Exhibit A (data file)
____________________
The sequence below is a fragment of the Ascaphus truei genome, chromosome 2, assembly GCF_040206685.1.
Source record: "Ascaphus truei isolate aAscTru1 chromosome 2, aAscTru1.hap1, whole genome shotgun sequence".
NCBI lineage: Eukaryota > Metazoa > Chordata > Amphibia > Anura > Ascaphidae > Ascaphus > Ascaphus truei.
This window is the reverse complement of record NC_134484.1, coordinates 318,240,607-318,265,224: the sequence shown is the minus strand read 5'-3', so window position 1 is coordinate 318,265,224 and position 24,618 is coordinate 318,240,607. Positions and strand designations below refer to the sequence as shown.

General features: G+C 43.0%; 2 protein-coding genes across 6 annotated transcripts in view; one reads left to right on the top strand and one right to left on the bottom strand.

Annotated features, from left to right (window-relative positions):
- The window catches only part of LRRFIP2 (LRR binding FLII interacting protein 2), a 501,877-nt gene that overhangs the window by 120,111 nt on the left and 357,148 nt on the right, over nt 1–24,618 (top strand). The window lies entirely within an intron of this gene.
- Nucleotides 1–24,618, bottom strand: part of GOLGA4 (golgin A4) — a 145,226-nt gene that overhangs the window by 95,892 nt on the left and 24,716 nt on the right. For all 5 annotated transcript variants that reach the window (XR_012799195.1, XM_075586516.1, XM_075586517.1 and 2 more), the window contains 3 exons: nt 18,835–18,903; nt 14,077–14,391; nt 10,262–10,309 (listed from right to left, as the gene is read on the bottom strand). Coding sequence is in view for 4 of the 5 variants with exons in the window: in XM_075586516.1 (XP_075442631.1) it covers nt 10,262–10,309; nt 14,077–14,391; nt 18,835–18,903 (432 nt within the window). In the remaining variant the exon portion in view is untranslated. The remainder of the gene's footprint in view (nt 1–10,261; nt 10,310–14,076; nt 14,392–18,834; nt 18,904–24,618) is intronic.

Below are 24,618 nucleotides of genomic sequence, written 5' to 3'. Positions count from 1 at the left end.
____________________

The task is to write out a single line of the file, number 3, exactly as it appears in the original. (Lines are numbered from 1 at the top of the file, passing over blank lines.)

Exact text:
NCBI lineage: Eukaryota > Metazoa > Chordata > Amphibia > Anura > Ascaphidae > Ascaphus > Ascaphus truei.